The French are only slightly more positive towards Trump than the Germans, where 11 percent of people have confidence in the US presidency, while during Obama's terms those levels reached highs of 93 percent. 
In Germany, favorability towards the US today is at 35 percent, down from 57 percent when he became president. During Obama's presidency, US favorability among Germans fluctuated between 50 and 64 percent. 

'It's their own fault' - Trump slams France and GermanyPhoto: AFP 

Of the three, the UK has the highest confidence in the current US president but it's still a paltry 22 percent. Trump recently cancelled a visit to the UK that was due to be marked by huge street protests.
And in the UK, favorability towards the US is at 50 percent compared to 65 percent in 2015, towards the end of Obama's presidency.
Among almost all of the US’s major allies across the globe, including Canada, public confidence has been severely damaged since the unpredictable property tycoon came to power.
But Trump certainly isn't unpopular everywhere, with the research showing that in Israel and Russia people have more confidence in him than his predecessor. 
This year, 53 percent of Russians have at least some confidence in the US president, up from an Obama-era low of 11 percent in 2015, while in Israel, 56 percent are confident in president Trump, up from 49 percent confidence for Obama in 2015.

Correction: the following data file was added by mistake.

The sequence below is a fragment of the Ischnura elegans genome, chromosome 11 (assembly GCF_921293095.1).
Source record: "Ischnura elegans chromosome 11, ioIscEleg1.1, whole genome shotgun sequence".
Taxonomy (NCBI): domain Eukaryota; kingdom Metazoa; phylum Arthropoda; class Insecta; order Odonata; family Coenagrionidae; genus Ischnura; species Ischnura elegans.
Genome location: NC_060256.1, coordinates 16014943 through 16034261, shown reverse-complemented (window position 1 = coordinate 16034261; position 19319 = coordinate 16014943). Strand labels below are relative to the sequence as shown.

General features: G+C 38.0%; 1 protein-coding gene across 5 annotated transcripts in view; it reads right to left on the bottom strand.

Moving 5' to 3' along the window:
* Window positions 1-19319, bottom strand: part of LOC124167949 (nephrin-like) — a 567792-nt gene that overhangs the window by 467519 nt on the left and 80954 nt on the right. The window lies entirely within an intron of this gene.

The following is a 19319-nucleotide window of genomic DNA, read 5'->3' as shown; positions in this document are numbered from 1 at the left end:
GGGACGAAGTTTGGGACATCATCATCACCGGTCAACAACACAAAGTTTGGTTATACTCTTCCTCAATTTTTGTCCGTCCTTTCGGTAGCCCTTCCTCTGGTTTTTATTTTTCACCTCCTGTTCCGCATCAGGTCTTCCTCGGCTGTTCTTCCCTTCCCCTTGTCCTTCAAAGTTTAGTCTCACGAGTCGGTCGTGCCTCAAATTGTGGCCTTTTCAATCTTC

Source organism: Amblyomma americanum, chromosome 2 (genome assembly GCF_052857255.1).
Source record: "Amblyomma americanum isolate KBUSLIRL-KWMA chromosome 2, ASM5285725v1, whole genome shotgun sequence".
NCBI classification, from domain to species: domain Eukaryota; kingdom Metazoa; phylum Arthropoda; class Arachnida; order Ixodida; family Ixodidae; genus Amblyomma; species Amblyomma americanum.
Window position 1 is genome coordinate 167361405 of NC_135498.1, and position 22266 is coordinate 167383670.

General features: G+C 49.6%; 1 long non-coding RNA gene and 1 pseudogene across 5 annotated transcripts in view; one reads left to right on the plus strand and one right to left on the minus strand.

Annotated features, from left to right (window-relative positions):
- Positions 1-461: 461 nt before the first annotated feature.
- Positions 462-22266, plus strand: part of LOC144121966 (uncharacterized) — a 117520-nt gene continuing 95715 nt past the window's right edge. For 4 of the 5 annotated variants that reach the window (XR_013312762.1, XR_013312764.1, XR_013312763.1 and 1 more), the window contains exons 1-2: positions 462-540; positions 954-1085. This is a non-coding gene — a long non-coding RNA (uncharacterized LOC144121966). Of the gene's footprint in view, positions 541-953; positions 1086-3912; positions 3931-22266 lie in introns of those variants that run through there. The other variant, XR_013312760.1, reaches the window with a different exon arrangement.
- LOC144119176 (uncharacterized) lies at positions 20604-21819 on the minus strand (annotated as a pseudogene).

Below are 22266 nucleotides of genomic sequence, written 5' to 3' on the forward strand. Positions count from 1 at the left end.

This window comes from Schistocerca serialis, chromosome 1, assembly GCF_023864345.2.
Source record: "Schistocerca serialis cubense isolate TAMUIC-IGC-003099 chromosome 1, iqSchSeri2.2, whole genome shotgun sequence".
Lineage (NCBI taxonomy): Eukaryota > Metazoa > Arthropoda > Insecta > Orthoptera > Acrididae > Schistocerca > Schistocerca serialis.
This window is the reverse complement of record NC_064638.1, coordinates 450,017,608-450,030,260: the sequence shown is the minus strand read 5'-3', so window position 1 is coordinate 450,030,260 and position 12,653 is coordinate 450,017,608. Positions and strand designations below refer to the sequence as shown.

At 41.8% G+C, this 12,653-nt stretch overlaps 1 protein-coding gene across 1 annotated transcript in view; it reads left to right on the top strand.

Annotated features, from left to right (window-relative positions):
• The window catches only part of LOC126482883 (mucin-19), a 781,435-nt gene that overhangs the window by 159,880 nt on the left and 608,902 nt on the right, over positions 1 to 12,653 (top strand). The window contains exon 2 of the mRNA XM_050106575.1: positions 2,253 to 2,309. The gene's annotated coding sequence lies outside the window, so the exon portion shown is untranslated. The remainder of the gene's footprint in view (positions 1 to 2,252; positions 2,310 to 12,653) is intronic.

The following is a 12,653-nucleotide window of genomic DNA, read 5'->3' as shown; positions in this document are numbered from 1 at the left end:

Photo: Screengrab France24

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‘We have a lot to do’: Macron congratulates Joe Biden on winning US presidential election

French President Emmanuel Macron on Saturday congratulated US president-elect Joe Biden and his running mate Kamala Harris on their election victory.

'We have a lot to do': Macron congratulates Joe Biden on winning US presidential election
Joe Biden. AFP

“The Americans have chosen their president,” said Macron

“We have a lot to do to overcome today's challenges. Let's work together!” Macron tweeted, in French and English, after major US media networks announced Biden's victory over incumbent Donald Trump.

Macron has never met Biden, who will in January become the 46th president of the United States.

France under Macron is keen for Europe to move away from its reliance on US military might, for defence in particular.

Paris Mayor Anne Hidalgo reacted to Biden's win by saying “Welcome back America”.


Foreign Minister Jean-Yves Le Drian on Thursday reinforced recent statements from Paris that the nature of US-EU relations had permanently changed under Trump.

Europe needs to build a “new trans-atlantic relationship, which is a new partnership” irrespective of who wins, he said then.

“We cannot go back to the status quo ante, to a kind of good old days in the trans-atlantic relationship,” as Europe affirms its sovereignty in security, defence and strategic autonomy, Le Drian added.

Apart from the far right, the French political class generally hailed Biden's victory at the polls, which saw him win more votes than any other US president in history.

Former French president Francois Hollande, who was in office when Trump came to power in 2016, welcomed the “good news for American democracy”.

Biden has promised to return the United States to the Paris Climate Agreement after Trump pulled out of it.

Hollande hailed the “happy news for the planet with the return of United States in the climate agreement”.